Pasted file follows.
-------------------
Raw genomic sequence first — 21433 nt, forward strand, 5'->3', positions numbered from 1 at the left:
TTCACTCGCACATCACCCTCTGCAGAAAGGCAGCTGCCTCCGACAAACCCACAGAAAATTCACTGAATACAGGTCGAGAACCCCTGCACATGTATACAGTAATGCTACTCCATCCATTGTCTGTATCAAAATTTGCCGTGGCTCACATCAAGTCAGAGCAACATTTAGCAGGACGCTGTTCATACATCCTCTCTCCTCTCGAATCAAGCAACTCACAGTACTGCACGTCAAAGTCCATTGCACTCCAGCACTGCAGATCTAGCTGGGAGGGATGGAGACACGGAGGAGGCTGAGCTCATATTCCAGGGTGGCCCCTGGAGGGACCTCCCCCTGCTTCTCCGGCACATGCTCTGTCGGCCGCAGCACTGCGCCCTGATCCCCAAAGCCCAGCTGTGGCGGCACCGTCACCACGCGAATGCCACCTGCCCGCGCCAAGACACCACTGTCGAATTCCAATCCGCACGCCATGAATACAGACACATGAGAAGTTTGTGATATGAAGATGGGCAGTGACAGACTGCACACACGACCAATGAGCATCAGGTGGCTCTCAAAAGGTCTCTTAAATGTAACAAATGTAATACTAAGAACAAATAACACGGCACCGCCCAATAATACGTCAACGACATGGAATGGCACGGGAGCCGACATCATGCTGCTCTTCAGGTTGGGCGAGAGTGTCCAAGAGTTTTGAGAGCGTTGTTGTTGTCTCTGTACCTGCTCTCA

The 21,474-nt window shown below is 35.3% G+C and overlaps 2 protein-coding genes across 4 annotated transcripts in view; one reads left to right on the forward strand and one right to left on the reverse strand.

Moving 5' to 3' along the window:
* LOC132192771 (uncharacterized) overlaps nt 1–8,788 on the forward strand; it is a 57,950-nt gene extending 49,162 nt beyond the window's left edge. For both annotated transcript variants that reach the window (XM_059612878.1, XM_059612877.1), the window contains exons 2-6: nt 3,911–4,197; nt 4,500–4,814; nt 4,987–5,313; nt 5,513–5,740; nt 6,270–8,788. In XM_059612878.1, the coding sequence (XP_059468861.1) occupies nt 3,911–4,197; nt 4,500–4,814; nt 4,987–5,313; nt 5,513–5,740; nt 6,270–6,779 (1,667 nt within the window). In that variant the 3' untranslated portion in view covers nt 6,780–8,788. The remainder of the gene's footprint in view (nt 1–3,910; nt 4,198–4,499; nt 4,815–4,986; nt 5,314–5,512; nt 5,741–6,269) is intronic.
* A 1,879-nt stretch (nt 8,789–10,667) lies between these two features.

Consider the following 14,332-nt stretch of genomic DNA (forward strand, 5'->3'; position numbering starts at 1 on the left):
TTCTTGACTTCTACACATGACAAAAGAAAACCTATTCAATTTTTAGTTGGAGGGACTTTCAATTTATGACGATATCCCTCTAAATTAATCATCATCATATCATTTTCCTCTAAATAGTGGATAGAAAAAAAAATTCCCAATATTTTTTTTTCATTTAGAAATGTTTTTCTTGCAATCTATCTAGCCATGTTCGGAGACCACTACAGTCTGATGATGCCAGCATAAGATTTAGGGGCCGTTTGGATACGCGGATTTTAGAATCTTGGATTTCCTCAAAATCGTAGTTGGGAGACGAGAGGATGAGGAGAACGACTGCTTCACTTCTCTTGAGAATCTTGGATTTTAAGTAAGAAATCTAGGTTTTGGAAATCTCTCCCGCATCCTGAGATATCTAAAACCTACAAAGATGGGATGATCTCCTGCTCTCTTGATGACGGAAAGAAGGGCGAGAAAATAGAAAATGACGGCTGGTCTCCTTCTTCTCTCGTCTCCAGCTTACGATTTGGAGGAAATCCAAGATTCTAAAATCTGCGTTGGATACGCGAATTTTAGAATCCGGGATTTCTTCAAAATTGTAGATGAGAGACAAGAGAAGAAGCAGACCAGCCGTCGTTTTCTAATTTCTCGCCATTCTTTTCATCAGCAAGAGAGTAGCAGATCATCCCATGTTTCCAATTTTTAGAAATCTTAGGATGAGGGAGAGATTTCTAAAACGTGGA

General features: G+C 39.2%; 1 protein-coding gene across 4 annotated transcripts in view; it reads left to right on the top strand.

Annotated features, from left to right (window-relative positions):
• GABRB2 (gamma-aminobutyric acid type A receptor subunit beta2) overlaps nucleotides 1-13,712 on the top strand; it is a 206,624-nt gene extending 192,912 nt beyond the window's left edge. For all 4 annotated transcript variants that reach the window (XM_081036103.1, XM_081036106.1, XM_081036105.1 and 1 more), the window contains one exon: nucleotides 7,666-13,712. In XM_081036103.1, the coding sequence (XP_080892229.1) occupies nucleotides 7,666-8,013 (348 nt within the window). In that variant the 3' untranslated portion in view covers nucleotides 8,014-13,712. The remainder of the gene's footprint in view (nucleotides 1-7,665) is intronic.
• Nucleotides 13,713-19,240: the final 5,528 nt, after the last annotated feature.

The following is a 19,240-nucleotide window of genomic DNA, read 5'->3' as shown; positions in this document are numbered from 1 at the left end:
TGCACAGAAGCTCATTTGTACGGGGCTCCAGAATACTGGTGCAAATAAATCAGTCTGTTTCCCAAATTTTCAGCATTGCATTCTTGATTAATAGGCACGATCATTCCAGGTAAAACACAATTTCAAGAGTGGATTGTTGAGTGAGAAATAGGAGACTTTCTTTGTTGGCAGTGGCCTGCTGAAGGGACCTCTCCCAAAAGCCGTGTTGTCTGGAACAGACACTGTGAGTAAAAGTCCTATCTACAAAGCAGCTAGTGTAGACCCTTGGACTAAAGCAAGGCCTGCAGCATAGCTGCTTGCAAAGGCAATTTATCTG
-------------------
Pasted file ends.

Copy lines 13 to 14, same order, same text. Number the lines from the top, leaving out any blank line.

The following is a 19,240-nucleotide window of genomic DNA, read 5'->3' as shown; positions in this document are numbered from 1 at the left end:
TGCACAGAAGCTCATTTGTACGGGGCTCCAGAATACTGGTGCAAATAAATCAGTCTGTTTCCCAAATTTTCAGCATTGCATTCTTGATTAATAGGCACGATCATTCCAGGTAAAACACAATTTCAAGAGTGGATTGTTGAGTGAGAAATAGGAGACTTTCTTTGTTGGCAGTGGCCTGCTGAAGGGACCTCTCCCAAAAGCCGTGTTGTCTGGAACAGACACTGTGAGTAAAAGTCCTATCTACAAAGCAGCTAGTGTAGACCCTTGGACTAAAGCAAGGCCTGCAGCATAGCTGCTTGCAAAGGCAATTTATCTG